WORKERS escaped injury when gales tore a newly-installed roof off a building in a busy industrial estate, crushing 15 vehicles.
One man said the damage caused to the vehicles was “as if someone had dropped a JCB on top of them”.
The remnants of Hurricane Katia lashed Britain yesterday, causing very high winds across the country.
As gales swept the region, the entire roof flew off a building under construction at the Littleburn Industrial Estate, Langley Moor, four miles west of Durham, and smashed on to parked cars at the neighbouring Bako Northern site.
At first there were fears that people could be trapped in the rubble and four fire crews raced to the scene yesterday morning.
Steve Wharton, group manager for Durham and Darlington Fire and Rescue service said: “We got a call just after 9.30 to say a roof had fallen on cars at the Littleburn Industrial Estate.
“The wind lifted the pitched roof from the building under construction. It picked up and landed on 15 cars, which we believe belong to Bako staff. The construction site and the Bako site are about 10ft away from each other.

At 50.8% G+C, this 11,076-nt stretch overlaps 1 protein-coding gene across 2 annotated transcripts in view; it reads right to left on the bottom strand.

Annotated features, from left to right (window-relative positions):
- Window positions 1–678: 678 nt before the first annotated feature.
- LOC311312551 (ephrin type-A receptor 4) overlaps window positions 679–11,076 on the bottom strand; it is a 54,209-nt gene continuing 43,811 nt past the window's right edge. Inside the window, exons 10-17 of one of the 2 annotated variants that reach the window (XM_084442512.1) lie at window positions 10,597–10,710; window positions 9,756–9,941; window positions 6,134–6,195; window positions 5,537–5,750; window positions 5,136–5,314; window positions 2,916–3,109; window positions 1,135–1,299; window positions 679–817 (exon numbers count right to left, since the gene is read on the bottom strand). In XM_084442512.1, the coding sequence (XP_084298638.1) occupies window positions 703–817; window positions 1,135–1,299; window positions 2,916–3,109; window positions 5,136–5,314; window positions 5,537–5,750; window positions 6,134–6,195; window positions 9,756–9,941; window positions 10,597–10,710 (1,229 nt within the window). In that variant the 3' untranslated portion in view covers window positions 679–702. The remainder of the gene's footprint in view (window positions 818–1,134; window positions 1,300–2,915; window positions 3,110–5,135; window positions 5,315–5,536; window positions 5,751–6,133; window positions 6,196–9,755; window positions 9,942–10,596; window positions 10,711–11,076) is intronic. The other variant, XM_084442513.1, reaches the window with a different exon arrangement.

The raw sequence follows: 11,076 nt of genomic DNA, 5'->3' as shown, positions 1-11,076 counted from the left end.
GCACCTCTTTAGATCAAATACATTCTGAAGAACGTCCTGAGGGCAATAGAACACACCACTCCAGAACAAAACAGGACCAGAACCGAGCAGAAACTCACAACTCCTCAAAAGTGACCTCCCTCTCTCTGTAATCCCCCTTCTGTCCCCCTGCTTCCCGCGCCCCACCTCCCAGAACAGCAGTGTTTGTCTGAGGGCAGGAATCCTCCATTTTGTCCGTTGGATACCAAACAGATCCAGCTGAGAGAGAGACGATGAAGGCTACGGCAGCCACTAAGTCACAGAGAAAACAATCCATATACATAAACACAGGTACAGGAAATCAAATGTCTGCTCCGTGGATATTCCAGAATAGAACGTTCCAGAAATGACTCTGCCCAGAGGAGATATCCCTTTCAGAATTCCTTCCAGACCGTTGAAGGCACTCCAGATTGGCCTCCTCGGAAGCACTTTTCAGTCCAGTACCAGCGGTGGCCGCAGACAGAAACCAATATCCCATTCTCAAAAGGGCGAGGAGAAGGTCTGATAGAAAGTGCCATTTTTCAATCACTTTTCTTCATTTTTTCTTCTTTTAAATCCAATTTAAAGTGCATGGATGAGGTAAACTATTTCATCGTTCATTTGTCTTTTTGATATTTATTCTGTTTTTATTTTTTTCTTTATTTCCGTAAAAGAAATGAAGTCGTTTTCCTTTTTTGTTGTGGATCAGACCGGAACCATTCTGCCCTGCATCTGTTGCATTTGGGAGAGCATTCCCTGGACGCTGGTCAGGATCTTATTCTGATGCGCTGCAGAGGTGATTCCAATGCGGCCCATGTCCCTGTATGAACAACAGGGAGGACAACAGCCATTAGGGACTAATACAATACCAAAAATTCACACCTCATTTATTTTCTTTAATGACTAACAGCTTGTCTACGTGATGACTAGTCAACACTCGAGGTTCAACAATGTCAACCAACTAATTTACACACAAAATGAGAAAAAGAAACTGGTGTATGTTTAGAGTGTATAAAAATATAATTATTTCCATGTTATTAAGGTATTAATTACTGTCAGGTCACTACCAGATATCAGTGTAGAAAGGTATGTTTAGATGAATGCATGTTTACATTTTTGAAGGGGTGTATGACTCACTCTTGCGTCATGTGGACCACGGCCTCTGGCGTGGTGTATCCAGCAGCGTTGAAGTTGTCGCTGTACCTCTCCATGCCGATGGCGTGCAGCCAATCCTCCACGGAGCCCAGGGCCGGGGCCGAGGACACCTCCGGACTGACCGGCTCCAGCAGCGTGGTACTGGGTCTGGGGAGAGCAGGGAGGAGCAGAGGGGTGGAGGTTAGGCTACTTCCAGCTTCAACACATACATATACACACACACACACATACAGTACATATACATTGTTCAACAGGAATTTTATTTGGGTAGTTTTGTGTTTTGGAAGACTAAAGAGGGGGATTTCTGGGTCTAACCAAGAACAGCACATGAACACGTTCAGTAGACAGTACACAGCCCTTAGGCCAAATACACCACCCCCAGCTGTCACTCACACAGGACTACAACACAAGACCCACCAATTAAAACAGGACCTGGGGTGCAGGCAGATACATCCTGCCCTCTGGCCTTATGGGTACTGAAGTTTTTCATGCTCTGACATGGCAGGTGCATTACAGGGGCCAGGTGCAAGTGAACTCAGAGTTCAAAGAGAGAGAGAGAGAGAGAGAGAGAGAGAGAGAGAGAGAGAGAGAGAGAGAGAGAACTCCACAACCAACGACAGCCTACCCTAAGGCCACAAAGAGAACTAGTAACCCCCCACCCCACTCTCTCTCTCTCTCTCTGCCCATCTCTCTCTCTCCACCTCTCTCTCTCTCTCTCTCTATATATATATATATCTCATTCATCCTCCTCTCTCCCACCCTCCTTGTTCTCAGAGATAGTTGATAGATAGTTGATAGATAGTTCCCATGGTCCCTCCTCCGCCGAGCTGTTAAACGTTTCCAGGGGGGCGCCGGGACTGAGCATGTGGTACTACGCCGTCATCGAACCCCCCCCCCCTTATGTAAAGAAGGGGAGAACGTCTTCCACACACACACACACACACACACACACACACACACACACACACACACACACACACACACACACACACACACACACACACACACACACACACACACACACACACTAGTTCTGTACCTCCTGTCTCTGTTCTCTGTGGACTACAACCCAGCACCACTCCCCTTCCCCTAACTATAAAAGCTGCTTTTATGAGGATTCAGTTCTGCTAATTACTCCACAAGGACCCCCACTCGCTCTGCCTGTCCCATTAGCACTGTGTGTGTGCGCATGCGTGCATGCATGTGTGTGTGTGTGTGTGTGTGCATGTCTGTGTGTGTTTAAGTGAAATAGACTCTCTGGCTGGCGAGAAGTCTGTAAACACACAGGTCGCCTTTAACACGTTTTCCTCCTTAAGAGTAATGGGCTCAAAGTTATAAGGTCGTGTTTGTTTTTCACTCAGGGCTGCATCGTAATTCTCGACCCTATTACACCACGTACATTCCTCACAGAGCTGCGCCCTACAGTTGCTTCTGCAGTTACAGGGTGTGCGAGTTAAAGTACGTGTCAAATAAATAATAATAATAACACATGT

“Five routine fire appliances and a specialist appliance were called to the scene.”
A controlled demolition of the two ends of the building was due to take place as the structure was deemed unsafe in the high winds.
Sean Kelly, operations manager for catering firm Bako Northern, said: “Saying that a roof was blown off is probably an understatement.
“There are five units that are currently under construction and the wind has caused the whole building to collapse and it’s come down on to our property and demolished our fence and written off 15 of our cars.
“It’s a very distressing situation but to be honest when we’ve rang employees to tell them about the cars the first thing everyone has asked was whether there have been any casualties.
“We’ve assured them nobody was injured and we’ve ordered a load of taxis to take them to and from work for as long as it takes for people to get their insurance sorted. We want to make it as easy as possible for people.”
Mr Kelly added: “I didn’t hear it happen myself, at the time I was at the other side of the building, but a couple of members of staff have said that it sounded like a bomb going off, it was quite horrific really.
“I got a call saying that I should go and see what was going on out front and when I got there it was just unbelievable.
“I didn’t know if anybody was trapped, I didn’t know if workmen were still working on the units so that’s why I called the paramedics.
“It was just unbelievable, you can’t put into words, it was just something you never expect to see, to actually see a building come down and cause such devastation.